It’s a larger problem with Georgia’s economy than just the recession and the housing crash. From the 1970s, when they first started checking state by state employment, until the 2000s, Georgia never had a job loss. Not even in the 1982 recession that saw nationwide double digit unemployment did Georgia actually lose jobs. But, with the ’01 recession, Georgia had a negative job loss in a brief period for the first time. For a few of the years in the mid 2000s, even with positive job growth, the state wasn’t growing enough jobs to meet population increases, so the local unemployment rate went up. I think Georgia’s reached the limits of its previous growth strategies, which revolved around lower wage / non union work force and logistics hubs. It needs to drastically rethink its growth model and start working to create a better growth environment, in things like education, energy, and transportation. Sadly, I doubt that’s going to happen: Instead, the legislature will go to its favorite trick, tax breaks for whomever has the prettiest lobbyist under the Gold Dome.

  3. Rick Day says:

    This economy is good for those like me who foresaw all this mess back when Bush 2 was re-elected.
    The writing was on the wall:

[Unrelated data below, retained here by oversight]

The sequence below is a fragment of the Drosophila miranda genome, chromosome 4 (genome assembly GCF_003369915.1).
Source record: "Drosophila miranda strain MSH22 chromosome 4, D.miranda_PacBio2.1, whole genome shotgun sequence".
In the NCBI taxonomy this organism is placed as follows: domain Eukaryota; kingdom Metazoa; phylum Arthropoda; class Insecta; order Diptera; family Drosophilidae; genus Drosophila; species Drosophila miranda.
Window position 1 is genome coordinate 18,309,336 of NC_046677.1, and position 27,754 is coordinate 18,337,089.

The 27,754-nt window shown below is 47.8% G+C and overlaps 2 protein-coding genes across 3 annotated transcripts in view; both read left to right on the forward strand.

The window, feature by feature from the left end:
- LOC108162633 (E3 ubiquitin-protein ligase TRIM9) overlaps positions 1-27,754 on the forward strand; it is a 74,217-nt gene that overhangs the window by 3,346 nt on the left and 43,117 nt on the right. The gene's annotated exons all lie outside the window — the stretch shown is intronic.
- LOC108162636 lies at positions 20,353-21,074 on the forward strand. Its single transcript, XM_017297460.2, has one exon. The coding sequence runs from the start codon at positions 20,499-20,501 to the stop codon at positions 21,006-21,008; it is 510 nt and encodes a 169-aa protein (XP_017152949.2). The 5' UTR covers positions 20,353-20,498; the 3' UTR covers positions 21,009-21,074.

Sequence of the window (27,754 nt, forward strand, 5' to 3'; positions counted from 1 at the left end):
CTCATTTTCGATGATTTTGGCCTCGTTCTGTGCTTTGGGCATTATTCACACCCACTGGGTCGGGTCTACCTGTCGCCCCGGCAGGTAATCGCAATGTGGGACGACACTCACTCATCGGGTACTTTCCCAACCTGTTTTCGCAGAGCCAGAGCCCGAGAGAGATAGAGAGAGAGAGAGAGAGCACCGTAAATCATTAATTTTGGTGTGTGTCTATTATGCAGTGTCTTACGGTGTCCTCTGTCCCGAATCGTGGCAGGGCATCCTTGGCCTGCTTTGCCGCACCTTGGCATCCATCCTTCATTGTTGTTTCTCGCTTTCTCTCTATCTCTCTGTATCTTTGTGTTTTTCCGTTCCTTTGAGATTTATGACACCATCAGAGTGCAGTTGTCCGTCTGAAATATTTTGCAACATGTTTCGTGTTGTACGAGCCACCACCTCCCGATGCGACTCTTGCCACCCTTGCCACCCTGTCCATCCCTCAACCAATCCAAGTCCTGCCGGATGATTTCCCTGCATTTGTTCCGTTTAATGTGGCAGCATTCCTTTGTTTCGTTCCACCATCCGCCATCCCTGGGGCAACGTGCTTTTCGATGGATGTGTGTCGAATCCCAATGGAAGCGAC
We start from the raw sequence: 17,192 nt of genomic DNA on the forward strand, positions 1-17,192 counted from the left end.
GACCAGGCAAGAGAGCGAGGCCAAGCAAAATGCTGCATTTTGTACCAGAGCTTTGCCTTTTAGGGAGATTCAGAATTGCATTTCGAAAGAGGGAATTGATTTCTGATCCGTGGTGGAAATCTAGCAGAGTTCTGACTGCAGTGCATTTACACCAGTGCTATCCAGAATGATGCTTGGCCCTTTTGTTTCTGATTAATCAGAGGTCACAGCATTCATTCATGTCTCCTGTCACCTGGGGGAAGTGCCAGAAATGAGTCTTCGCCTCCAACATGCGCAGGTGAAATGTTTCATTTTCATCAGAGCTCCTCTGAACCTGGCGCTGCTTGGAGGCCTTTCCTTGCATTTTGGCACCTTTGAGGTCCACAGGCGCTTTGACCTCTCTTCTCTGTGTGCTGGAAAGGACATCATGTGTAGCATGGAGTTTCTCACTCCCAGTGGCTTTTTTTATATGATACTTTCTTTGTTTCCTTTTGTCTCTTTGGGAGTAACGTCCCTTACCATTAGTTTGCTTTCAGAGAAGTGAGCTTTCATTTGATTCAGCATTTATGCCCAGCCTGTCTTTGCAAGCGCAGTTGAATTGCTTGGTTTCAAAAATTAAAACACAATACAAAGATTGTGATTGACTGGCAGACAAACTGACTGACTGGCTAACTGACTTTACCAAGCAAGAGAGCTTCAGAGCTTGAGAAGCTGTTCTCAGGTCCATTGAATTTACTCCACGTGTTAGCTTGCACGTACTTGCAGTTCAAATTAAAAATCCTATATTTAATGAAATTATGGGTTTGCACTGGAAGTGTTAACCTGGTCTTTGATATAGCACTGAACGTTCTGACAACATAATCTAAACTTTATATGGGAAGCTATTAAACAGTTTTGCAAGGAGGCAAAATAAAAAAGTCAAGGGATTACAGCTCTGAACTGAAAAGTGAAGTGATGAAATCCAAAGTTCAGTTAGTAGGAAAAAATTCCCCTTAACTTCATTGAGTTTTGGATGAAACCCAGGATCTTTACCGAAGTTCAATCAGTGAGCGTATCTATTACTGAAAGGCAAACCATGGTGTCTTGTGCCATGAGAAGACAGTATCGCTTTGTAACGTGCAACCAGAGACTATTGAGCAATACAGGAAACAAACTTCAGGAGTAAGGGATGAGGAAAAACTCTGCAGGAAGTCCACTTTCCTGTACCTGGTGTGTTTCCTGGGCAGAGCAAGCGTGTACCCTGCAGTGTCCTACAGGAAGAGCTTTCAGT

“First comes war. Then comes plunder”.

    Ain’t I smart?

    I have two businesses that are in a rapid growth phase. One is a discount event rental center (a convention center designed more for conferences than conventions) started in 2005. Competition (what little there is in the discount venue market in Atlanta) has had to alter their pricing downward to be as competitive as us, but our overhead is lower so we compete on many levels for event space. Every Dec 31st some large venue quietly shutters, license not renewed.

    The second business next door is a live entertainment facility licensed as a restaurant we opened a year ago. Our demographic is typically 18-24, college student or underemployed, otherwise homogeneous, who mostly make under $24,000 a year. The only way we can draw this demographic is with cheap drinks and cheap cover and quality DJ talent. How do we do it? Volume! Our larger facility is big (18k ft sq), but the rent is so cheap, and our location good that our competition can not keep up with us and our overhead is probably 15% lower overall. Hell, the ‘night clubs’ don’t want this demographic! Our competition is illegal venues and code violating establishments. It is cheaper for me to have my own security than hire expensive cops to sit outside the door.